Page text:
A dispatch for the “Arguing the World” blog at Dissent magazine.
Published in Dissent.
The emergence of vast inequalities between the wealthy and the rest of us may be the biggest change in American society over the last fifty years. And it’s hardly a change that we should welcome.
Such is the argument that Timothy Noah makes in a well-timed series of articles over at Slate. In his series, Noah explores what he calls the “Great Divergence,” and he looks at possible reasons for skyrocketing inequality.
In the third article in the series, the author asks whether the post-1965 surge of immigrants to the United States from south of the border is a leading factor in creating the gap between rich and poor. His conclusion is that it’s not. If anything, immigration is only a small contributor. “[I]t isn’t the star of the show,” he writes.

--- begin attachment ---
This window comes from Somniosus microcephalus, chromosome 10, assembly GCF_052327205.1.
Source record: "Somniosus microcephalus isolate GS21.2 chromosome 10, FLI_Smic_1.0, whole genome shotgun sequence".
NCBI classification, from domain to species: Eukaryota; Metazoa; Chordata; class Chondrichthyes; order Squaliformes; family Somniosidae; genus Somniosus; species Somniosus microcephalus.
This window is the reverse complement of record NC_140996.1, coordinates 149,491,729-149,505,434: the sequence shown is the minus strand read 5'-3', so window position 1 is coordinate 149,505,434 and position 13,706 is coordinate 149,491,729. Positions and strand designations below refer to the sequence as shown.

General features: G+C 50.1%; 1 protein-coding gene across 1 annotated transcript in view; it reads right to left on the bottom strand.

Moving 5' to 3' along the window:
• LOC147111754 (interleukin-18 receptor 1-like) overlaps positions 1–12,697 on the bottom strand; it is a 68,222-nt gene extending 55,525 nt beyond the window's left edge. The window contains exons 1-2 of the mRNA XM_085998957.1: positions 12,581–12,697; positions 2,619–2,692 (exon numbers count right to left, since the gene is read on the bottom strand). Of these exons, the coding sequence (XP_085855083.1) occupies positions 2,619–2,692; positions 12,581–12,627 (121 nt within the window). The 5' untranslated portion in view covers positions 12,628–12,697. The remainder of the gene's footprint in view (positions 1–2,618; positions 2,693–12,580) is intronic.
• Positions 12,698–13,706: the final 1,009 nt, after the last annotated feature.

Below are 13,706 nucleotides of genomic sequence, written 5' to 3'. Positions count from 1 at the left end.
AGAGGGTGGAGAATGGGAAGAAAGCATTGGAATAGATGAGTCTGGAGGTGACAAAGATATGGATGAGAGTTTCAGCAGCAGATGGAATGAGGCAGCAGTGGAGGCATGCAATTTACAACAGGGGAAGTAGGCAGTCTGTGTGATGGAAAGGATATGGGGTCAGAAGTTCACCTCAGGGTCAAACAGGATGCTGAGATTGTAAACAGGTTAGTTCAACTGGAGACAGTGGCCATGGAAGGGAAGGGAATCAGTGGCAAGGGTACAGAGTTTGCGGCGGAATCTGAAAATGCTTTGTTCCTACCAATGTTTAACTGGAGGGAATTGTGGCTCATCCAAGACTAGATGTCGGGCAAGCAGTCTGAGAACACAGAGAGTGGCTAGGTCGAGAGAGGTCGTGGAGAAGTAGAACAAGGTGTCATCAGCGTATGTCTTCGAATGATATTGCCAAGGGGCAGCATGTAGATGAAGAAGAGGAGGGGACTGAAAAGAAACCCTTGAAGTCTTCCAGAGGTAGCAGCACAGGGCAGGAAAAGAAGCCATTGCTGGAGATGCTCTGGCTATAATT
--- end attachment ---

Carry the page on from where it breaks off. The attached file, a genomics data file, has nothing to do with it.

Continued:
This conclusion is the right one. But in making his case, Noah ends up reinforcing some popular misconceptions about the role of immigrants in the economy. Namely, he seems to validate the idea that immigrants drive down wages, particularly for the least educated Americans in the workforce. Noah comes to this conclusion by relying heavily on a single economist, Harvard’s George Borjas, who happens to be one of the most conservative voices on this issue in the field.
Doug Henwood’s Left Business Observer did a good job taking on Borjas’s flawed approach a few years ago:
“Though definitive evidence is hard to come by, because of less-than-perfect data, most studies of the effects of immigration on wages and employment for the native-born find little or no effect…